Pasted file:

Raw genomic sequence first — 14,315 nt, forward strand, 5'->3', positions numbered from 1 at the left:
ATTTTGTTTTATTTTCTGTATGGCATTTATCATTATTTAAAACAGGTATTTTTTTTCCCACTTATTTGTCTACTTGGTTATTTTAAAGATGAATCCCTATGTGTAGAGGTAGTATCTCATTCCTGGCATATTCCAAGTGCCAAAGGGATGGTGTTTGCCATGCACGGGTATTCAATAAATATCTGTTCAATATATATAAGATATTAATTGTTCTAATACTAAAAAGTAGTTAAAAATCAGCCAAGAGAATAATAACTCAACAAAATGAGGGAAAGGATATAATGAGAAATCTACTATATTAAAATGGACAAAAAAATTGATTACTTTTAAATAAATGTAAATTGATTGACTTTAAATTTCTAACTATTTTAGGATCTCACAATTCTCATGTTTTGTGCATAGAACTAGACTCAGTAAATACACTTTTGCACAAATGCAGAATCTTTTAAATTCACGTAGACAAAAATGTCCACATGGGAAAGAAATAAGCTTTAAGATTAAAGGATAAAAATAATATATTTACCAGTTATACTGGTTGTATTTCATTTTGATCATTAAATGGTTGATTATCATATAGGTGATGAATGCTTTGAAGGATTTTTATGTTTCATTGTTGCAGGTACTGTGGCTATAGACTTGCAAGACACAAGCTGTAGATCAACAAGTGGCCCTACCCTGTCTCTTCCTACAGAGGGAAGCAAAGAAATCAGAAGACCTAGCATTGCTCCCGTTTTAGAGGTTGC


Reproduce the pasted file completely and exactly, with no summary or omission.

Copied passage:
Raw genomic sequence first — 14,315 nt, forward strand, 5'->3', positions numbered from 1 at the left:
ATTTTGTTTTATTTTCTGTATGGCATTTATCATTATTTAAAACAGGTATTTTTTTTCCCACTTATTTGTCTACTTGGTTATTTTAAAGATGAATCCCTATGTGTAGAGGTAGTATCTCATTCCTGGCATATTCCAAGTGCCAAAGGGATGGTGTTTGCCATGCACGGGTATTCAATAAATATCTGTTCAATATATATAAGATATTAATTGTTCTAATACTAAAAAGTAGTTAAAAATCAGCCAAGAGAATAATAACTCAACAAAATGAGGGAAAGGATATAATGAGAAATCTACTATATTAAAATGGACAAAAAAATTGATTACTTTTAAATAAATGTAAATTGATTGACTTTAAATTTCTAACTATTTTAGGATCTCACAATTCTCATGTTTTGTGCATAGAACTAGACTCAGTAAATACACTTTTGCACAAATGCAGAATCTTTTAAATTCACGTAGACAAAAATGTCCACATGGGAAAGAAATAAGCTTTAAGATTAAAGGATAAAAATAATATATTTACCAGTTATACTGGTTGTATTTCATTTTGATCATTAAATGGTTGATTATCATATAGGTGATGAATGCTTTGAAGGATTTTTATGTTTCATTGTTGCAGGTACTGTGGCTATAGACTTGCAAGACACAAGCTGTAGATCAACAAGTGGCCCTACCCTGTCTCTTCCTACAGAGGGAAGCAAAGAAATCAGAAGACCTAGCATTGCTCCCGTTTTAGAGGTTGC